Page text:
However, the ever humble Mitcham does not take any of the credit himself, instead stating that it is the sacrifices of the volunteers that work with the EMA who have made everything possible.
“I appreciate all of the volunteers who work with us,” said Mitcham. “They are often out late at night and then up early the next morning for work. The county is fortunate to have such a dedicated group of people.”
He also thanked all of the local department heads and local government officials in Thomaston, Yatesville and Upson County for their cooperation and funding over the years, because without them, the EMA would not be able to do what it does.
Even if he is reluctant to accept commendations, several local officials applauded Mitcham for his efforts and thanked him for a job well done.
Commission Chairman Maurice Raines stated, “Mr. Billy is an icon in not only Upson County, but also throughout the State of Georgia. He has proudly served his fellow man without accepting any self gratification and is always willing to do what others wouldn’t. We will definitely miss his service to this community, but he is very deserving of his retirement. I wish him all the best.”
Thomaston Mayor Hays Arnold acknowledged Mitcham’s accomplishments at a recent city council meeting. “He has been an outstanding contributor to this community. He has been a great citizen and a great friend to me through the years. He’s done a fine job, and I know there will be a difficulty in finding someone to replace Billy, who will do the job that he has done. I’m sure that will happen, and I look forward to that, but he has really been an outstanding citizen and done an outstanding job. We owe Billy a debt of gratitude and thanks throughout the community, and I want to thank him for that.”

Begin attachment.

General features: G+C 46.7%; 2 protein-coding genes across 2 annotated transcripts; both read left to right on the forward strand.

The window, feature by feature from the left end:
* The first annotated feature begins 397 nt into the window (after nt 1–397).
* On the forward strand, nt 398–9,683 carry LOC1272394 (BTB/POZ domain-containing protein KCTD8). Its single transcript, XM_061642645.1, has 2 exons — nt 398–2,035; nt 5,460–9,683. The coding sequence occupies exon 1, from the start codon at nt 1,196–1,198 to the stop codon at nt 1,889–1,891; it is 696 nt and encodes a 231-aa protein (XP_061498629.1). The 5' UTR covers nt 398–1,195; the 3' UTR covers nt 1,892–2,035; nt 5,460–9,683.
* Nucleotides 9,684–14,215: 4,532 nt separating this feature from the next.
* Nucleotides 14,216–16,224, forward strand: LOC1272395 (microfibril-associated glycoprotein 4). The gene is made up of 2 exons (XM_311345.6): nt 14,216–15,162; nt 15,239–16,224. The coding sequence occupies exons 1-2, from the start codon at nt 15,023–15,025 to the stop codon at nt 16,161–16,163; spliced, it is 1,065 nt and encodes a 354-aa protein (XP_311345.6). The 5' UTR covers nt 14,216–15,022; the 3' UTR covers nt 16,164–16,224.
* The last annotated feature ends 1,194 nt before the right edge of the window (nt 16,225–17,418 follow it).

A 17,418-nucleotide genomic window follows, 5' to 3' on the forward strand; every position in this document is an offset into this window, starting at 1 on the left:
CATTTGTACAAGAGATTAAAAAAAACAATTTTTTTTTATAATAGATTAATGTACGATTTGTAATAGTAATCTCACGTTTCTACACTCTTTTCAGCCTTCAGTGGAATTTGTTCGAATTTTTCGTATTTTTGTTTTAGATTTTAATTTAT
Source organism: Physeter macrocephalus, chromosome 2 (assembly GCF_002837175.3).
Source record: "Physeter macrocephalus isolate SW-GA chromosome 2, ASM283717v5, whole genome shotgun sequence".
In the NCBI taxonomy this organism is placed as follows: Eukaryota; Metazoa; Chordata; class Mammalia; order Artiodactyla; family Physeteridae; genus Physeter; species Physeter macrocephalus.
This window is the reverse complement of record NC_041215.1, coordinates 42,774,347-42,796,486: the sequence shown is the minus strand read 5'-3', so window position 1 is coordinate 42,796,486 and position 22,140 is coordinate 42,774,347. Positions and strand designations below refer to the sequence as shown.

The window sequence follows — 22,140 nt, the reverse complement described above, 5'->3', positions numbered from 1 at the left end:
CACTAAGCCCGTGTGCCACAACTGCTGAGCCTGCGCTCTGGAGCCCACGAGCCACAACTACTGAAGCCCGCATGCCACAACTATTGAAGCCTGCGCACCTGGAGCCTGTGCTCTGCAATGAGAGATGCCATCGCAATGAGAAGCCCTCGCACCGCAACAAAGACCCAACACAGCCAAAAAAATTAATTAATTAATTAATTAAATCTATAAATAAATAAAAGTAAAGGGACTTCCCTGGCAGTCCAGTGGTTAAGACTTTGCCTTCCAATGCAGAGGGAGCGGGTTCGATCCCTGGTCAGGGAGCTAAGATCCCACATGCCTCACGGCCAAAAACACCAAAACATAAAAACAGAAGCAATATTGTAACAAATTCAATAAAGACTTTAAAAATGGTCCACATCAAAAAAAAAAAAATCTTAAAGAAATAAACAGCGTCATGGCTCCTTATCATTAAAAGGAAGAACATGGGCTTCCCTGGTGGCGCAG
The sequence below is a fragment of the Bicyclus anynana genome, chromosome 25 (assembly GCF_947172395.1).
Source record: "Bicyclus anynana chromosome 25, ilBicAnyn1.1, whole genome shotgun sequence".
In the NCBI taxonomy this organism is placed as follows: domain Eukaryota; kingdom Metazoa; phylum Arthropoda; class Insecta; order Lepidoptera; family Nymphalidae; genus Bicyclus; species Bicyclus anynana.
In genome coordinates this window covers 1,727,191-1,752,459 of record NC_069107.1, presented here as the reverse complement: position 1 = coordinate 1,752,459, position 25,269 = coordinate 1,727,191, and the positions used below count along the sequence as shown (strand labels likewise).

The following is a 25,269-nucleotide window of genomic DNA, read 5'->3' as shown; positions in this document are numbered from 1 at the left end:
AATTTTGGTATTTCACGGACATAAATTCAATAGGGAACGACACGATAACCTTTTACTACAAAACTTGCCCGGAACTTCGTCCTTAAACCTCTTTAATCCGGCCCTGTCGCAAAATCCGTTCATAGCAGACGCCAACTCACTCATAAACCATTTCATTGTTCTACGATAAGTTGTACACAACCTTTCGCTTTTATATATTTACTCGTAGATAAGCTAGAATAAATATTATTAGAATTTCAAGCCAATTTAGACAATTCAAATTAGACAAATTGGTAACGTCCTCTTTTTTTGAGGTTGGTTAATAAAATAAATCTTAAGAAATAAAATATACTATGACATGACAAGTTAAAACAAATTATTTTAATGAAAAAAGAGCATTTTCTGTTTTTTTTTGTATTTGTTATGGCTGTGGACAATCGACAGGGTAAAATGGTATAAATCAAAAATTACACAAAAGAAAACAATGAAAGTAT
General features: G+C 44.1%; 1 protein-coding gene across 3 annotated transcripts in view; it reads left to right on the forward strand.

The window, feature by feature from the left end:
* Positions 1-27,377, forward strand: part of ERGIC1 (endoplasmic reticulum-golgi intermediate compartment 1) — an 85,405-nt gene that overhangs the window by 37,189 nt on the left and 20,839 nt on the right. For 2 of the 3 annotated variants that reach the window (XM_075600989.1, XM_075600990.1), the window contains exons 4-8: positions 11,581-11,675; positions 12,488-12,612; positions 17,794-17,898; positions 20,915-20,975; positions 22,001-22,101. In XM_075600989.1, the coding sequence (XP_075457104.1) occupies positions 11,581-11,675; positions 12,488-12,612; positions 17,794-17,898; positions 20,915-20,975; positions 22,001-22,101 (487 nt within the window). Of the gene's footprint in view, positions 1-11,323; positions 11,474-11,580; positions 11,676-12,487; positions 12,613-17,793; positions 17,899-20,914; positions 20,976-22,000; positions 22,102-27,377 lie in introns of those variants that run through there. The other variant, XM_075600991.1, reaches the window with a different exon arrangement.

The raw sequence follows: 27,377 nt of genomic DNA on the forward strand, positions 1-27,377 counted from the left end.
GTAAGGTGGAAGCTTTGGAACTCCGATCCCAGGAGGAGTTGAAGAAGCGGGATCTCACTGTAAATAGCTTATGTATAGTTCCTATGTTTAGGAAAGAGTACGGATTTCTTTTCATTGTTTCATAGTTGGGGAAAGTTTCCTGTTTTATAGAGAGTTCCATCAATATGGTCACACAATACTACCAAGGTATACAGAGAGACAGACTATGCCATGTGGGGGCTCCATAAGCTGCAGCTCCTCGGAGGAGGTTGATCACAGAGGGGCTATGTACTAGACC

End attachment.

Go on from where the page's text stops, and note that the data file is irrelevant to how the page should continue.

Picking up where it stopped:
Yatesville Mayor Cecil Moncrief noted, “Billy has always been there anytime something has happened. He was usually one of the first to arrive and was willing to assist in any way that he could. He has gone above and beyond the call of duty during his time as EMA Director. I hate to see him go; we will never be able to replace him. He has been a good EMA Director and a good friend. I wish him the best.”
Martha Anne McCarty of the Thomaston-Upson EMA described Mitcham as a “diamond in the rough,” someone who has quietly worked behind the scenes on disasters, rescue operations, searches in the areas of response and recovery, but more importantly, has ensured that planning and mitigation have been at the forefront of his duties. “I have been very fortunate to learn a number of things from him in regards to emergency preparedness and in the realm of human resources. He is a fine Christian man. He holds Upson County and all of its communities near and dear to his heart. He has always had the well-being of each citizen on his mind. If there were a way to extract everything Emergency Management from him, I believe I could fill up the entire hard drive on a computer with all that information. I wish him well in his retirement, and I know that as Emergency Management moves forward, we can count on him to be a valuable resource.”
As he hangs up his hat as EMA Director, Mitcham plans to spend his time enjoying his family and grandchildren. However, he noted he will still be around and is willing to help the agency in any way that he can.